Israel Olman was born on 17 August 1883 in Amsterdam. Both his parents were musicians; it was not surprising therefore that Israel began learning the violin when he was only six, giving his musical talent an early boost. By 1895 he was studying violin, piano and composition at music school and he began to compose his own pieces around that date, tutored amongst others by Fred Roeske and Bernard Zweers. He developed an aptitude for the composition of choral works. His first published work – Zomermorgen (Summer Morning) – appeared in 1904. In 1906 he married his childhood sweetheart Marianne Bonn and they had two children. Marianne died in 1937.
Olman’s career as a choral conductor began at the turn of the century, when for several years he conducted the famous Portuguese Jewish choir Santo Servicio. He earned his living by giving piano and composition lessons. He composed a great deal of music for the synagogue and also, in the 20s and 30s, many works for socialist choirs. Because of his background – his father was a diamond cutter – he always sympathised with the labour movement. This can be seen in works with titles such as De strijders (The Struggle), Het Daagt! (The Day Has Come) and Verrijzenis (Resurrection).
In 1924 there were great celebrations for Olman’s 25th anniversary as a musician in the Concertgebouw with 700 singers performing his latest work Sulima. In 1927 Olman wrote an oratorio entitled Arbeids-Verrijzenis (Rise of the Workers) for a workers’ choral association called Bond van Arbeiders Zangverenigingen (BAZ). This was followed in 1932 by his Symphonie voor den Arbeid (Symphony for the Workers), which was broadcast several times on radio. In 1938 the Dutch government banned any further performances: the text was too revolutionary.
At the outbreak of the Second World War, Olman was protected to some extent by his reputation and his marriage (1938) to the French Catholic Maria Lagroute. In 1943 he was transported via Westerbork to Camp Barneveld as a 'labour Jew'. Here Olman composed several pieces. When the camp was closed, return to Westerbork became inevitable. He was released in March 1944 due to the birth of his son Pierre in December 1943. The Nazis were much more lenient with couples in a mixed marriage and with children than with Jews who were childless. Of the children from Olman’s first marriage: his son and family did not survive the Nazi persecutions, his daughter and her family successfully came out of hiding.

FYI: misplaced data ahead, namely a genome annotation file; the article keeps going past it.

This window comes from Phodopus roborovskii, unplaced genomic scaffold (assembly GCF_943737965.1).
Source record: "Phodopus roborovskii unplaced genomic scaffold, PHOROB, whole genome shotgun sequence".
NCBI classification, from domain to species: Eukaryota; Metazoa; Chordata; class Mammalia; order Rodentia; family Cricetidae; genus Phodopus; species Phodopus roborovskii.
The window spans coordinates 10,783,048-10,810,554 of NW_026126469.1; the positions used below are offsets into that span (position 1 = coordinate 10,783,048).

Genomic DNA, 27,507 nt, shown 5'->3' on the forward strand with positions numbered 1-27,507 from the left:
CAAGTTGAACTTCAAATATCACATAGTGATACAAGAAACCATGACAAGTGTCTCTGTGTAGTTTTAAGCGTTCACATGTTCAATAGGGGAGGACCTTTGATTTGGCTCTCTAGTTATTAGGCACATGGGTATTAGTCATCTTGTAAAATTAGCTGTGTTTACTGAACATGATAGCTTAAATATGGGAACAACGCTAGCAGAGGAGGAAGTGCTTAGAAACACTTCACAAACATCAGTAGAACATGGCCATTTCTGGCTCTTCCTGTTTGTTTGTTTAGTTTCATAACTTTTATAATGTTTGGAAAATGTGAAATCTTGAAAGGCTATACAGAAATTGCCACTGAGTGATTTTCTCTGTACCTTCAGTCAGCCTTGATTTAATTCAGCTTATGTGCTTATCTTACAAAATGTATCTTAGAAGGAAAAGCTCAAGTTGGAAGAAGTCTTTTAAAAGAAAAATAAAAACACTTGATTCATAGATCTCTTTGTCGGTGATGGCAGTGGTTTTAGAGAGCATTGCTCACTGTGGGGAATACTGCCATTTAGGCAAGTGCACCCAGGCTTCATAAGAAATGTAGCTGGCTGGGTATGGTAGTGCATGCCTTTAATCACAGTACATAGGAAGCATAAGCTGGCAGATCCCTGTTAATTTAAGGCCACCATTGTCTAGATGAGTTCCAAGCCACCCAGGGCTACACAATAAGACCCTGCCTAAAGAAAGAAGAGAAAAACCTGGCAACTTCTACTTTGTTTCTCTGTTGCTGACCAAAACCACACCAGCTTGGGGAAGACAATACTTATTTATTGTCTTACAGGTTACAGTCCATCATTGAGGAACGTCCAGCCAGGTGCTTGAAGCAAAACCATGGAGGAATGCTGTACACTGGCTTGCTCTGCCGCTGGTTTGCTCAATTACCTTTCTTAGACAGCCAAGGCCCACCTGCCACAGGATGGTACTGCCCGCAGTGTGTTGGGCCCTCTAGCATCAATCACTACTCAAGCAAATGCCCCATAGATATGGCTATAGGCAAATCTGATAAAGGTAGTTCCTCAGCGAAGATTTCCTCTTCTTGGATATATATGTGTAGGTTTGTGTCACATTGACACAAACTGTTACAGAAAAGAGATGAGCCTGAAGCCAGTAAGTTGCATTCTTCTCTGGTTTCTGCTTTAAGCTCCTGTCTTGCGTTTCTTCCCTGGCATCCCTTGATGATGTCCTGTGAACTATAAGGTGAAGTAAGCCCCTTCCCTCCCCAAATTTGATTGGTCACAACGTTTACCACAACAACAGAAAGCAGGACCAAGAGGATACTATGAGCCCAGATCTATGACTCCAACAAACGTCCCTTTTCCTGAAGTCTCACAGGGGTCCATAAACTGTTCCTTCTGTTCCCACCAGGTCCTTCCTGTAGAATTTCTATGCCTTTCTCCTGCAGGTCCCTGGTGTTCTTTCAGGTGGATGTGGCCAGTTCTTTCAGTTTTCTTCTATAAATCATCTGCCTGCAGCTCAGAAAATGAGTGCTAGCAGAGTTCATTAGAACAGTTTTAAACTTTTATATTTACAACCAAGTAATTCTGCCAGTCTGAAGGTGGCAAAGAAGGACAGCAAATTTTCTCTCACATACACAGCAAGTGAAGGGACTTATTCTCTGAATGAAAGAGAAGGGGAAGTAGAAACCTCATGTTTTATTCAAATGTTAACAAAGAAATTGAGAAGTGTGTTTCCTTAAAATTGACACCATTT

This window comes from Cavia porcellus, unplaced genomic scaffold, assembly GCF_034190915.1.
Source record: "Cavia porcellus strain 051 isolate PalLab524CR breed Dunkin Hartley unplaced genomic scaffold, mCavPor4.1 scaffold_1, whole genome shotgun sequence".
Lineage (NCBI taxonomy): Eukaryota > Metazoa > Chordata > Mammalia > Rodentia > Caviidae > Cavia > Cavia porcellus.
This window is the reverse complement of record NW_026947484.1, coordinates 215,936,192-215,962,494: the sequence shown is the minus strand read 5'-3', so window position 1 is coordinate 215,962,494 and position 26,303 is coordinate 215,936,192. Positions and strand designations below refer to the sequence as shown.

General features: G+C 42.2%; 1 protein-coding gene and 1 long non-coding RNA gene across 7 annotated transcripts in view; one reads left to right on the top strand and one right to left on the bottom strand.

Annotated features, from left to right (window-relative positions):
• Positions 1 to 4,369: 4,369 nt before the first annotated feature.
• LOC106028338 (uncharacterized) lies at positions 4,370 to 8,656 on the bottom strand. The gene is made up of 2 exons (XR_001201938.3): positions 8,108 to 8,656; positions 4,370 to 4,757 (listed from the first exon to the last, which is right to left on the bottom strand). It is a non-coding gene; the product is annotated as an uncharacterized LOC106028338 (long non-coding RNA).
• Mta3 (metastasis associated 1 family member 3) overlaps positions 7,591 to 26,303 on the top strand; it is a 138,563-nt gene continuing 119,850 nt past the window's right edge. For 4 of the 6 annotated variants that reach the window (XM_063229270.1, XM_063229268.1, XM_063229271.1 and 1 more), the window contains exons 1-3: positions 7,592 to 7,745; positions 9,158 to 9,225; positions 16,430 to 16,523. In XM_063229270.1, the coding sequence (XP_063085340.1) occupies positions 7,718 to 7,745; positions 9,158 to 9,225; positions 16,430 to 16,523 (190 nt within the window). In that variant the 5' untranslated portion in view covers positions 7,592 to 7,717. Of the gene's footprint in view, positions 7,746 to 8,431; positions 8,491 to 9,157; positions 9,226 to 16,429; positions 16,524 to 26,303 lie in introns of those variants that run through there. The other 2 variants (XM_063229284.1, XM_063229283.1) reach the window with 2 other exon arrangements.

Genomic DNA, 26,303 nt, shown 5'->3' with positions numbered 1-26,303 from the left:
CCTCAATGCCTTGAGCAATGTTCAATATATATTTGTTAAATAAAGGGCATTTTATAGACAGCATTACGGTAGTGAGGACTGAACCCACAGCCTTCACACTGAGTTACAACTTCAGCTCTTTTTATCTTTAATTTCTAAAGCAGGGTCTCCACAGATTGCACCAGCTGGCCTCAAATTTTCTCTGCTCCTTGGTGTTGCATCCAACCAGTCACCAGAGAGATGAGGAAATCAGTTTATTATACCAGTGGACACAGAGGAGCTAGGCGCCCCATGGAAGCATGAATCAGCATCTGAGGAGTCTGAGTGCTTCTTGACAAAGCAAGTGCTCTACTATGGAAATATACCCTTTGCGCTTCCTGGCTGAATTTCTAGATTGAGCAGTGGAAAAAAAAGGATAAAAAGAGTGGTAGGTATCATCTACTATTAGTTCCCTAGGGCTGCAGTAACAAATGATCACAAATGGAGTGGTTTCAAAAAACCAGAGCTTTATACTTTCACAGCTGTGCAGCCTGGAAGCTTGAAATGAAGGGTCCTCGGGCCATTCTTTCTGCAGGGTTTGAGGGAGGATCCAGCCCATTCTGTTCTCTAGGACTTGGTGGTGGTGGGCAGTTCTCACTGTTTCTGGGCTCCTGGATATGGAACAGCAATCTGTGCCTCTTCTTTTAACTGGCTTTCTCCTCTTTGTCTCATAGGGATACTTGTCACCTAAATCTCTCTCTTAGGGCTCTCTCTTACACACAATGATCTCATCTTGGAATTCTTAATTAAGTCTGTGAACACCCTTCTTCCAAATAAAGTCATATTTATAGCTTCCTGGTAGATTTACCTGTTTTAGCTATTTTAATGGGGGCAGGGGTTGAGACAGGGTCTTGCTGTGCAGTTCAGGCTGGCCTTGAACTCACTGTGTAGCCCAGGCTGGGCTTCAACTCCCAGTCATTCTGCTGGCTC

The early postwar years were financially very difficult. Olman did however celebrate his 50th anniversary in 1949 in the Concertgebouw. He continued to compose but the war had taken the edge off his reputation. As he wrote to a friend, 'Modern times require modern composers. I have adapted, but perhaps I have not changed enough.' Israel Olman died on 8 May 1968 in The Hague.
Israel Olman left a considerable volume of works, many of which were specially written for societies where he himself was the conductor. Leo Samama writes that Olman was mainly a composer and conductor; his music was intended to be clear and not contain too many technical difficulties. His choice of material was dictated both melodically and harmonically by the practicalities of conducting. To quote Samama: 'For all his modesty, Olman had a profound understanding of music, which made him a significant figure of his time. He was a musician’s musician.'
Source: Israel J. Olman, componist en koordirigent. Pauline Micheels,with a contribution by Leo Samama. Bekking & Blitz, 2011.
Find out more about Israel Olman, find sheet music and listen to sound samples on www.forbiddenmusicregained.org
Pauline Micheels wrote a biography 'Israel J. Olman (1883-1968) - Composer and choir conductor' including a discussion of his music by Leo Samama. This booklet in Dutch, with many illustrations can be ordered from the publisher's website.